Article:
Leslie Soule is an author who likes to experiment within the
fantasy genre. She is the author of the novel Fallenwood and
she lives in Sacramento, California.
Learn more about Leslie:
New Title(s) from Leslie Soule
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||Alexis doesn’t understand her weird grandma, who buys
enough food for an army and keeps unusual items stored in
her closet. Then she has to write a paper for her high
school English class, and her grandmother becomes her
inspiration as she imagines her grandma Diane’s life as a
Steampunk story set in an alternate France. Napoleon has
been killed in the Battle of the Nile. After the storming of
the Bastille, a group forms to protect the heroes of the
People’s Liberation Movement – that group is the Birds of a
Feather. Follow Alexis as she weaves a tale of courage,
hope, and adventure in the age of steam.
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||Long ago, the world known as Fallenwood—Terra Illumina,
broke off from its sister planet in a cosmic light show of
force and fury, starting a chain reaction that fueled the
events of the novel, Fallenwood. With Worlds Divide, see how
it all began!
Word Count: 3200
Pages to Print: 13
File Format: PDF
|Regas thought he was the only human-animal hybrid on The
Empress, the ship belonging to a mysterious organization
known as T-Tech. When another hybrid comes to set him free,
he is torn between the world he knows, and one that seems
too good to be true. The other hybrids want to escape to a
whole new world, trusting their fates to their swift little
ship called The Canary, as they engage in a desperate
attempt to escape the universe’s collapse by a phenomenon
known as The Big Crunch. Will Regas trust this band of
seemingly loony hybrids, and attempt escape? Or will he
follow T-Tech in believing that there isn’t any danger at
all? Adventure awaits, and only time will tell . . .
Word Count: 60457
Pages to Print: 197
File Format: PDF
Birds of a Feather
Sunday, October 17th, 2010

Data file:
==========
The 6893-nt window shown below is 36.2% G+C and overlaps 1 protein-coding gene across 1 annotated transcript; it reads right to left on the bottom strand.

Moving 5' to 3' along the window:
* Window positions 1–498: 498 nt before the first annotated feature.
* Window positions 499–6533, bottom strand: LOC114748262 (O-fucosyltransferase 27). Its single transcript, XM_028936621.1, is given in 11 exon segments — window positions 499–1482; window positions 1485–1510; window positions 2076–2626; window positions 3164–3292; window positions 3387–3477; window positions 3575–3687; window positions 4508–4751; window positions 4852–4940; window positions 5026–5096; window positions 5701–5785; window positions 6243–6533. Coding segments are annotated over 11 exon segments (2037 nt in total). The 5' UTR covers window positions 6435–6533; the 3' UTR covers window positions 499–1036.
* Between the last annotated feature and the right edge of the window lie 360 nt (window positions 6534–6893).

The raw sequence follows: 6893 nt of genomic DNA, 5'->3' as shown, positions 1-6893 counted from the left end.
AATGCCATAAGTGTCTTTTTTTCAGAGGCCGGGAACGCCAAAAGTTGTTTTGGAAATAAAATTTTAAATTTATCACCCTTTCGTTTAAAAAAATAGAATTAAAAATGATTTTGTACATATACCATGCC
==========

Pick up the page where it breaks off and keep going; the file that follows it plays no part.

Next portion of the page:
My grandma is the weirdest person ever. OMG. Her house
is so dark and stuffy, like it’s haunted or something. I opened
the hall closet when she went out to the grocery store and left
me at the house alone. That’s when I found the weirdest thing—a
metal bird statue. The creepy part was that as I closed the
door, I could have sworn I saw it blink! Thank goodness Dad came
over after work to take Grandma and me out to dinner. You know
how Grandma is with food—buys enough to feed an army and then it
all goes bad and stuff is kept way past its expiration date.
I remember how she’d make me finish every scrap of food
on my plate. She’s gotten better about that over the years, but
she still tells me how lucky I am to even have food. So anyway,
whatever. If I don’t like something, I’ll just throw it away
when she’s not looking. Oh, and all lunch she rambled on and on
about how we’re all so lucky to live in America. Grandma Diane
is from France. She came here a long time ago. So, I have a
short story due this Friday for my Creative Writing class and
I’ve decided to try writing a Steampunk story about Grandma.
Monday, October 18th, 2010
I am SO reminded of why I hate history. Well, besides
the fact that Mr. Duke goes on and on about the most boring
stuff that I almost fall asleep every day in first period. So
I’ve got that Steampunk story due Friday and Mrs. Martinez said
we have to make the stories believable and stuff and we have to
write about the research we did for it and everything. I spent